I have had many mentors in my career as an educator, one of them being none other than David Sobel. Years ago, David wrote an enlightening article on ecophobia where he discussed, among other things, the importance for educators to be sensitive to the developmental needs of children when introducing scientific and environmental topics. Introduce a topic too soon, and you risk children becoming apathetic, overwhelmed, or defeated. Such is the case with climate change education.


To be clear: climate change is not an easy topic to teach in the first place, given the current political climate and misinformation that is communicated, often unknowingly, about what climate change really is. This is understandable. The issue is big, complex, and very hard to comprehend in terms of scale and impact. As an educator, it is critical to approach climate change from a non-partisan point of view and from a position that is not based in fear or hopelessness. So, where do you start?


As science buy ambien online in uk educators, it is important that we first ground ourselves in place. The best entry point for teaching climate change education is cultivating a love of the natural world and an understanding of Earth systems science. No child is too young to learn about the joys and wonders of nature – if children do not see themselves as caretakers of the natural world, how can we expect them to care about sustaining it for generations to come? As students get older, it becomes easier to introduce data and modeling as ways to study patterns and changes, and how, when applied to climate change, these can impact our communities (e.g., changes in weather, plant and animal migration) and health.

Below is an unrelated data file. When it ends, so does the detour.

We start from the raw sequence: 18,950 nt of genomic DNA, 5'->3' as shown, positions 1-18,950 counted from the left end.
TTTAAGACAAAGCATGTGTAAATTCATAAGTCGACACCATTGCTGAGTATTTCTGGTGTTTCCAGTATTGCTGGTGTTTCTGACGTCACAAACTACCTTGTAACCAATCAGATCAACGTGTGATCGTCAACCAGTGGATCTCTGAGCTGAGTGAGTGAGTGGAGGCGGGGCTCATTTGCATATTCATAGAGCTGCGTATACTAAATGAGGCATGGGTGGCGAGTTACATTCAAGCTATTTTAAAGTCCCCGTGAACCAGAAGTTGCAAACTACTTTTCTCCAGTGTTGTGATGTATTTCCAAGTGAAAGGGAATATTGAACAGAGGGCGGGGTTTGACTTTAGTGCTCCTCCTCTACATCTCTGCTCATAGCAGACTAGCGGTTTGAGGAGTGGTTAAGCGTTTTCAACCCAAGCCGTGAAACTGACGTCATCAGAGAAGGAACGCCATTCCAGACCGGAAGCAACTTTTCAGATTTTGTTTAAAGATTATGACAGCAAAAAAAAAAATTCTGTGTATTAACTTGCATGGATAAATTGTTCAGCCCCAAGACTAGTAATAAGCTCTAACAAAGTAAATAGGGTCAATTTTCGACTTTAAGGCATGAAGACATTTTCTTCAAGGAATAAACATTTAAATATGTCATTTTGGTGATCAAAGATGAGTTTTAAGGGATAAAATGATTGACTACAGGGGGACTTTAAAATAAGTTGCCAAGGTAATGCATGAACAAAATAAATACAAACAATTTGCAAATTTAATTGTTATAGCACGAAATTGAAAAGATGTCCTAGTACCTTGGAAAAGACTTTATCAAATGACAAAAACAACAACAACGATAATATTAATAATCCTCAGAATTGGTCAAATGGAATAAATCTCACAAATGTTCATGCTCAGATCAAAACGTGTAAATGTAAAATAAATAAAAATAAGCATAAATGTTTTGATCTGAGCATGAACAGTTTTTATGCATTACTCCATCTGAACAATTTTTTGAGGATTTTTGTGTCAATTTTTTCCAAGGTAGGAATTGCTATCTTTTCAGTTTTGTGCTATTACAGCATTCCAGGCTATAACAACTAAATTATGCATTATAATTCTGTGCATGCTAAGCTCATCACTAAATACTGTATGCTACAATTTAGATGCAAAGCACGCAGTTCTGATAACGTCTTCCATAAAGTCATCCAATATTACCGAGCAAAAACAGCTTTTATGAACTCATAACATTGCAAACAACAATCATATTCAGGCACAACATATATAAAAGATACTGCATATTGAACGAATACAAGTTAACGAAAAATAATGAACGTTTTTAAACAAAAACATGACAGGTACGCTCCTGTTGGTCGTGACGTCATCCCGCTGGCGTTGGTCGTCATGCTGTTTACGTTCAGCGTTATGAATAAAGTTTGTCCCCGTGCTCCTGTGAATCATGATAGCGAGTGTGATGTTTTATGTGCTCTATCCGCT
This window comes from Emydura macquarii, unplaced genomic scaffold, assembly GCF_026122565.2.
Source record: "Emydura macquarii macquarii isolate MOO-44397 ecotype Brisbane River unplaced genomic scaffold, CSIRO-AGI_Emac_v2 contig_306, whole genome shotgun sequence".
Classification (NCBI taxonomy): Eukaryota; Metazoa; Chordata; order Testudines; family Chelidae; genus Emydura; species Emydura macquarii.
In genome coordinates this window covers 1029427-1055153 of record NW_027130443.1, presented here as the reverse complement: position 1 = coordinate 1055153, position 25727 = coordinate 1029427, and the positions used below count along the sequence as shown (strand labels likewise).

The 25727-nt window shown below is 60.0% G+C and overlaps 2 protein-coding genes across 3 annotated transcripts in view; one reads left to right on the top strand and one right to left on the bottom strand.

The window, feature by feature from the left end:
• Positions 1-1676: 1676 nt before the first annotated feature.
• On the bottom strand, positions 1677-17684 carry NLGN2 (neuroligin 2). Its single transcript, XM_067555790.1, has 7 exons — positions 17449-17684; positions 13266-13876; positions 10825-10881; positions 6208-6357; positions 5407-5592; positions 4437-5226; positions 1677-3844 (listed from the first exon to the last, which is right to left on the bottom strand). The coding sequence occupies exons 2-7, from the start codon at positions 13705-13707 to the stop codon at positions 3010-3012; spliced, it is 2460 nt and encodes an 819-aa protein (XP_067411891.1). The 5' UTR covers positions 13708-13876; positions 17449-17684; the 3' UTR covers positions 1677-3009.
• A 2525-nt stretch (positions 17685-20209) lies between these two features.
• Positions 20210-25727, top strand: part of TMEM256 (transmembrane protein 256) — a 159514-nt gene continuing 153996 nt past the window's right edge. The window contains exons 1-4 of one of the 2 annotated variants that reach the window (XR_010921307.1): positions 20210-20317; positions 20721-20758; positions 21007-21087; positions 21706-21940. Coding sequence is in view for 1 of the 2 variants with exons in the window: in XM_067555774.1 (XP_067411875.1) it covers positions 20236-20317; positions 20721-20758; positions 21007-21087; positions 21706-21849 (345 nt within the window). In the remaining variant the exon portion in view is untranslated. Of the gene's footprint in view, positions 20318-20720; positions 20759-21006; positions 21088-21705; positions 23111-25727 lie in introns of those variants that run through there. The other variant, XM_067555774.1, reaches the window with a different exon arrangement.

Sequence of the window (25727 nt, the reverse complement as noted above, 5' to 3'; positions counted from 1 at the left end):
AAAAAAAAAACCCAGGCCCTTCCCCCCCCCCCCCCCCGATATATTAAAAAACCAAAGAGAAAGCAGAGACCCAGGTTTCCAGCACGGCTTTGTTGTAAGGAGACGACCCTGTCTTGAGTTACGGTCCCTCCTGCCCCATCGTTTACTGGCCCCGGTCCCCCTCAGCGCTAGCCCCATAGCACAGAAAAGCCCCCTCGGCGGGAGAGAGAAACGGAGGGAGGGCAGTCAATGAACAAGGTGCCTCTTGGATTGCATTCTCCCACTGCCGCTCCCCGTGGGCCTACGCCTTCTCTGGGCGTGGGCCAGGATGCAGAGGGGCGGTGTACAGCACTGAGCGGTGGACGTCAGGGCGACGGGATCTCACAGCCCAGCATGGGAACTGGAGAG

This newsletter comes at an important time. Recently, science educators across the country were mailed a questionable text by the Heartland Institute, casting aside our deepening knowledge of the complexities of Earth systems science that has helped us to understand the impacts of climate change that our young people will experience in their lifetimes. Now, more than ever, it is important for us as educators to ground our work in hard science and evidence. In my lifetime, I have witnessed the loss of organisms and places that shaped who I am today. As responsible citizens, we must help our young people navigate this complex issue, using hard evidence to remove any questions that emerge from ideological perceptions and misinterpreted facts.


This issue of GreenNotes introduces you to some of the resources available to help you teach climate change education. You will learn about the National Institute of Environmental Health Sciences’ new module on climate change and health, and curriculum and teacher learning resources recommended by the National Oceanic and Atmospheric Administration. You will also hear from some of the teachers and schools who are leading the way in the classroom, from a teacher using hydroponics to teach about climate change impacts to an EL Education school using climate change as a framework for one of its expeditions.


When you think about it, climate change education is really teaching how a changing environment impacts various systems and geographies of the world, important information for anyone to know in a constantly shifting society. Looking at it through this lens, it is truly a bi-partisan, human interest issue that has implications for human and non-human life, big and small. What it boils down to is this: when we care for the planet, we are caring for ourselves.


Happy Earth Day,